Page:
Heat penetrates a couple of centimetres into the tissue… speeding things up, which has been suggested to have a therapeutic effect.
If we think logically, if cells are moving faster than usual, there is a potential for a beneficial therapeutic change.
How far does the heat penetrate?
Good question… Well, according to this study: Skeletal muscle adaptations to heat therapy only a couple of centimetres or so, but they also explain that it depends on the temperature, the time the tissue is exposed and various other factors. If you want specifics, this (Hot-Pack and 1-MHz Ultrasound Treatments Have an Additive Effect on Muscle Temperature Increase) is a good paper, it explains tissue heating in depth!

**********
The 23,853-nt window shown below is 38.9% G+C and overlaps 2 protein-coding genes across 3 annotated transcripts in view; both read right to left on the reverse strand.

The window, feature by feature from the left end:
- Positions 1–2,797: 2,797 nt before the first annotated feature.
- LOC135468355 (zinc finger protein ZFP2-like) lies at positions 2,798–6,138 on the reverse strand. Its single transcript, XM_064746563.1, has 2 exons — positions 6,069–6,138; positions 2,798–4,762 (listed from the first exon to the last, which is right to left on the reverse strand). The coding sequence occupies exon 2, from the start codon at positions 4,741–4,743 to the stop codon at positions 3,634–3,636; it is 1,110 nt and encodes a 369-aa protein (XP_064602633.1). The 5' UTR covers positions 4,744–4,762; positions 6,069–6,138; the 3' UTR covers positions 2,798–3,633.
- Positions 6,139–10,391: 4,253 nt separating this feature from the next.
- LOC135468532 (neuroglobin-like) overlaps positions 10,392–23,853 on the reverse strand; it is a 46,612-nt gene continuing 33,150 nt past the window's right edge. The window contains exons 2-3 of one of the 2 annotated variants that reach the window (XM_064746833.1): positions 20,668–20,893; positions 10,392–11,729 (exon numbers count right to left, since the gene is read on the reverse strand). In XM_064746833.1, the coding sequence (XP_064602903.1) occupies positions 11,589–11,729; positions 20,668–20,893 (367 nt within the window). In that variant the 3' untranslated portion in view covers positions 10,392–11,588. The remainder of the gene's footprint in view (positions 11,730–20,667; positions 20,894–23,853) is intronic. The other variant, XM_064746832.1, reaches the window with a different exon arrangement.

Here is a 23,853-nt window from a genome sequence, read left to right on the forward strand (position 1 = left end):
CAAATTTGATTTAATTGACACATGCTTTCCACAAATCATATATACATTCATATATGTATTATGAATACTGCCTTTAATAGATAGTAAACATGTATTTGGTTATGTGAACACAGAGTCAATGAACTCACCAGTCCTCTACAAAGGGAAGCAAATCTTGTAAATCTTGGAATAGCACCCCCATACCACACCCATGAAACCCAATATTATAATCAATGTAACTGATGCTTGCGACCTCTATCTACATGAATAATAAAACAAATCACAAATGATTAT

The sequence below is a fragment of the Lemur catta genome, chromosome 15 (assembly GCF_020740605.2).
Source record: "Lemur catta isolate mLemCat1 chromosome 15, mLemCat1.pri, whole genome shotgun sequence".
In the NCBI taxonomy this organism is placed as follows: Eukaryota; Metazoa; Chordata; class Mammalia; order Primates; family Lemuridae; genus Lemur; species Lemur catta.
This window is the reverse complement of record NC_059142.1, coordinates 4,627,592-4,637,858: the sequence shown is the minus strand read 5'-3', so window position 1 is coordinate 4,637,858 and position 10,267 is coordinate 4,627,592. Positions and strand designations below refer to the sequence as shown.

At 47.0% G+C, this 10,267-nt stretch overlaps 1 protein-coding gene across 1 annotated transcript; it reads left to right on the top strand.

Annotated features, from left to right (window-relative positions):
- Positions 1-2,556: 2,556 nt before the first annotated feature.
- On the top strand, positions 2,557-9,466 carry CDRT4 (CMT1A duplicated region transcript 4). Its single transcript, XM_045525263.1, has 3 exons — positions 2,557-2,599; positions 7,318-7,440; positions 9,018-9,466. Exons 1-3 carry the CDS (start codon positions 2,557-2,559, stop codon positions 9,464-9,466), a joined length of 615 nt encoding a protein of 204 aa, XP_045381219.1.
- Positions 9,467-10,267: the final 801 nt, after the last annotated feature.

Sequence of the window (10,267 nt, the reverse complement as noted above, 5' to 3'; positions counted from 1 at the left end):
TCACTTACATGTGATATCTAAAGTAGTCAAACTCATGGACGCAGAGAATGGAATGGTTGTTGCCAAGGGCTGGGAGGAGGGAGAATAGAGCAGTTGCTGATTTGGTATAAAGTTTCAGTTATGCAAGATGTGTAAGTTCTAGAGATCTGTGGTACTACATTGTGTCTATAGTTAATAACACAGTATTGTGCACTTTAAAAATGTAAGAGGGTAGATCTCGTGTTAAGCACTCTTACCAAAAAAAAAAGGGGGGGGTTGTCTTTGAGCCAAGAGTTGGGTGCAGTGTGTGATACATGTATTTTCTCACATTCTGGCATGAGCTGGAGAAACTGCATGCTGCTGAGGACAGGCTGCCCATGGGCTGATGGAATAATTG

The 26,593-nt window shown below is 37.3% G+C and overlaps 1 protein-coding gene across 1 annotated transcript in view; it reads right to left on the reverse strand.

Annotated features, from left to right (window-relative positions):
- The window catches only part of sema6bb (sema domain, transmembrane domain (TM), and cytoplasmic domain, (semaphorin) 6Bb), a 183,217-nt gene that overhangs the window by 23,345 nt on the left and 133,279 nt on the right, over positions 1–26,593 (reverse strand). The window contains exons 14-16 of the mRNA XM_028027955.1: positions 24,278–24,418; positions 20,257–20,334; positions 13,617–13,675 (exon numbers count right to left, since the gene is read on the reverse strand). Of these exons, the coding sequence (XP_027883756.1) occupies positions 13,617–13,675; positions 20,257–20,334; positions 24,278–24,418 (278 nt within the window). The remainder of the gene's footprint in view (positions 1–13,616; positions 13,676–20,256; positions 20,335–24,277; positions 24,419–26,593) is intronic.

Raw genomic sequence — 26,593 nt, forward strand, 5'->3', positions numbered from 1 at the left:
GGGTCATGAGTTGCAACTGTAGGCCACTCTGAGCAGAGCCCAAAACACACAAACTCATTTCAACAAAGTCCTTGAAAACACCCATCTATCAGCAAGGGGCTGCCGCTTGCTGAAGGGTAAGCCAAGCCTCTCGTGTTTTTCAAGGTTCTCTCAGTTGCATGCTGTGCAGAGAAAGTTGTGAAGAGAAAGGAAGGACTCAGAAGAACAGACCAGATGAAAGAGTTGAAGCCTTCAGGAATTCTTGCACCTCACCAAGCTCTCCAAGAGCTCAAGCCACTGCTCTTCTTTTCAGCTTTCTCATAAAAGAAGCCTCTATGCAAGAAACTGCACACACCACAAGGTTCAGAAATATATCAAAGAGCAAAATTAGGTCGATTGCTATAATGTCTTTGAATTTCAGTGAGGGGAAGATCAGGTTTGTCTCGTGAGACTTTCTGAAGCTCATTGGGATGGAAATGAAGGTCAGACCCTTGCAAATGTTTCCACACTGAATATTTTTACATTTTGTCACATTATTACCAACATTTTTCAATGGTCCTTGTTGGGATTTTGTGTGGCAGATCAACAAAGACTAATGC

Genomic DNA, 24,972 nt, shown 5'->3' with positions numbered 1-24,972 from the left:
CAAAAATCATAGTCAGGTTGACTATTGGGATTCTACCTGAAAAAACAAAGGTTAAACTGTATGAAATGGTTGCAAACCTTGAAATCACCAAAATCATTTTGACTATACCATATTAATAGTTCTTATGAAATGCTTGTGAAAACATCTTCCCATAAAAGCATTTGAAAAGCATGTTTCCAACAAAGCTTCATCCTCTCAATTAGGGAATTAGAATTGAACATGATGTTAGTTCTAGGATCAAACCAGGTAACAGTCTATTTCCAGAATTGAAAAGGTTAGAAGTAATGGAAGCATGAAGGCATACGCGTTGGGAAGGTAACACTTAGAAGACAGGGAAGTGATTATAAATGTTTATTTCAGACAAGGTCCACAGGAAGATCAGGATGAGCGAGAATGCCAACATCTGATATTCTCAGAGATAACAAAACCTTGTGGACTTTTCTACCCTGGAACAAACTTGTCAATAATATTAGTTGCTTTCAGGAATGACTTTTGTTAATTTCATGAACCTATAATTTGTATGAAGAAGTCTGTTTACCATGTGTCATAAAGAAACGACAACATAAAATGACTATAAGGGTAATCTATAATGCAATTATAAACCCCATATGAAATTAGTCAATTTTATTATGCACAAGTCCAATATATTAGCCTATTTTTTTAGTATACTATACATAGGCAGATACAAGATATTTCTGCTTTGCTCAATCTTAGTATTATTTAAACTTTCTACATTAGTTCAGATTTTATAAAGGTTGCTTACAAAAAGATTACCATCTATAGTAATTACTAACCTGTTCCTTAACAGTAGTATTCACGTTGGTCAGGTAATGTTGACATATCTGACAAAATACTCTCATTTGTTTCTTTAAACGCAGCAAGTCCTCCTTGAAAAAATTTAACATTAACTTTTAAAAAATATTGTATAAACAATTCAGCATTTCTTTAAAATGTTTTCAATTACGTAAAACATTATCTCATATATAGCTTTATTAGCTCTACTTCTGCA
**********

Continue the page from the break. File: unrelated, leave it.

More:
So, after all of that, what have we actually learned?
- That heat therapy (therm-therapy) is not nonsense and can be very effective both psychologically and (we think!) physiologically when used correctly.
- What it can be used for, and what you shouldn’t be using heat for.
- And finally, that heat therapy falls under the same category as ice, in that its cheap, easily accessible, and can be highly effective when used correctly/for the appropriate ailments!
The overarching advice, as with all of our posts, we have just discussed some tips and tricks that might help get you out of pain/set you in the right direction towards getting better. If there is anything you’re seriously concerned about or struggling with please don’t hesitate to get in touch via email, phone or pigeon mail.
If you are in pain, or have an injury book yourself in below to start your recovery today!
References (in addition to in-article)